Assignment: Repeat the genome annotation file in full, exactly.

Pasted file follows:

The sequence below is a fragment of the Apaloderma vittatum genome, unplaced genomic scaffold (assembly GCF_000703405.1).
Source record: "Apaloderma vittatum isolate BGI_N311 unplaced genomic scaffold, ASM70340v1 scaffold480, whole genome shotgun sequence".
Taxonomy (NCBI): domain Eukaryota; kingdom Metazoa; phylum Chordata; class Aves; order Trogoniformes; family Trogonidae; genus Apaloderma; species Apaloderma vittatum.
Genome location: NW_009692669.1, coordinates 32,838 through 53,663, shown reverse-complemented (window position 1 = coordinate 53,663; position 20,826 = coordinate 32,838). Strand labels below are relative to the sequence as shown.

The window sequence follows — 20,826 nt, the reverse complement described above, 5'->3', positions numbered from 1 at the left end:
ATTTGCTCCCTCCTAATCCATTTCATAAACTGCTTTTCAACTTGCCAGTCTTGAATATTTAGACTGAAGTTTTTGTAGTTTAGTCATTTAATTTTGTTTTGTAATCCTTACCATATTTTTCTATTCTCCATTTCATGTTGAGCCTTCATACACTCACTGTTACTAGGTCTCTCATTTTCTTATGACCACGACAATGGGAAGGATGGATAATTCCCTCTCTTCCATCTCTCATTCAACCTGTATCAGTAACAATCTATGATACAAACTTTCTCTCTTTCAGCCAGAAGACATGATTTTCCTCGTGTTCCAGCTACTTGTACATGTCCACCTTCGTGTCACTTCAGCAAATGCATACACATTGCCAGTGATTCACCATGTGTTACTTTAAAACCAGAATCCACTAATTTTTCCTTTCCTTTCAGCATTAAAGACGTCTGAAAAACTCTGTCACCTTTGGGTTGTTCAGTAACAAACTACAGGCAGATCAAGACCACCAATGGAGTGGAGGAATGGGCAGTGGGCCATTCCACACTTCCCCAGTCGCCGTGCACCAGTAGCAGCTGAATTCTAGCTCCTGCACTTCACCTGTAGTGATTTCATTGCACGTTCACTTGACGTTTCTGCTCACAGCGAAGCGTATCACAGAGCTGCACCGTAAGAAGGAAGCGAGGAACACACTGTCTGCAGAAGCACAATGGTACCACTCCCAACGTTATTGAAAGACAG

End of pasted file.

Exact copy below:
The sequence below is a fragment of the Apaloderma vittatum genome, unplaced genomic scaffold (assembly GCF_000703405.1).
Source record: "Apaloderma vittatum isolate BGI_N311 unplaced genomic scaffold, ASM70340v1 scaffold480, whole genome shotgun sequence".
Taxonomy (NCBI): domain Eukaryota; kingdom Metazoa; phylum Chordata; class Aves; order Trogoniformes; family Trogonidae; genus Apaloderma; species Apaloderma vittatum.
Genome location: NW_009692669.1, coordinates 32,838 through 53,663, shown reverse-complemented (window position 1 = coordinate 53,663; position 20,826 = coordinate 32,838). Strand labels below are relative to the sequence as shown.

The window sequence follows — 20,826 nt, the reverse complement described above, 5'->3', positions numbered from 1 at the left end:
ATTTGCTCCCTCCTAATCCATTTCATAAACTGCTTTTCAACTTGCCAGTCTTGAATATTTAGACTGAAGTTTTTGTAGTTTAGTCATTTAATTTTGTTTTGTAATCCTTACCATATTTTTCTATTCTCCATTTCATGTTGAGCCTTCATACACTCACTGTTACTAGGTCTCTCATTTTCTTATGACCACGACAATGGGAAGGATGGATAATTCCCTCTCTTCCATCTCTCATTCAACCTGTATCAGTAACAATCTATGATACAAACTTTCTCTCTTTCAGCCAGAAGACATGATTTTCCTCGTGTTCCAGCTACTTGTACATGTCCACCTTCGTGTCACTTCAGCAAATGCATACACATTGCCAGTGATTCACCATGTGTTACTTTAAAACCAGAATCCACTAATTTTTCCTTTCCTTTCAGCATTAAAGACGTCTGAAAAACTCTGTCACCTTTGGGTTGTTCAGTAACAAACTACAGGCAGATCAAGACCACCAATGGAGTGGAGGAATGGGCAGTGGGCCATTCCACACTTCCCCAGTCGCCGTGCACCAGTAGCAGCTGAATTCTAGCTCCTGCACTTCACCTGTAGTGATTTCATTGCACGTTCACTTGACGTTTCTGCTCACAGCGAAGCGTATCACAGAGCTGCACCGTAAGAAGGAAGCGAGGAACACACTGTCTGCAGAAGCACAATGGTACCACTCCCAACGTTATTGAAAGACAG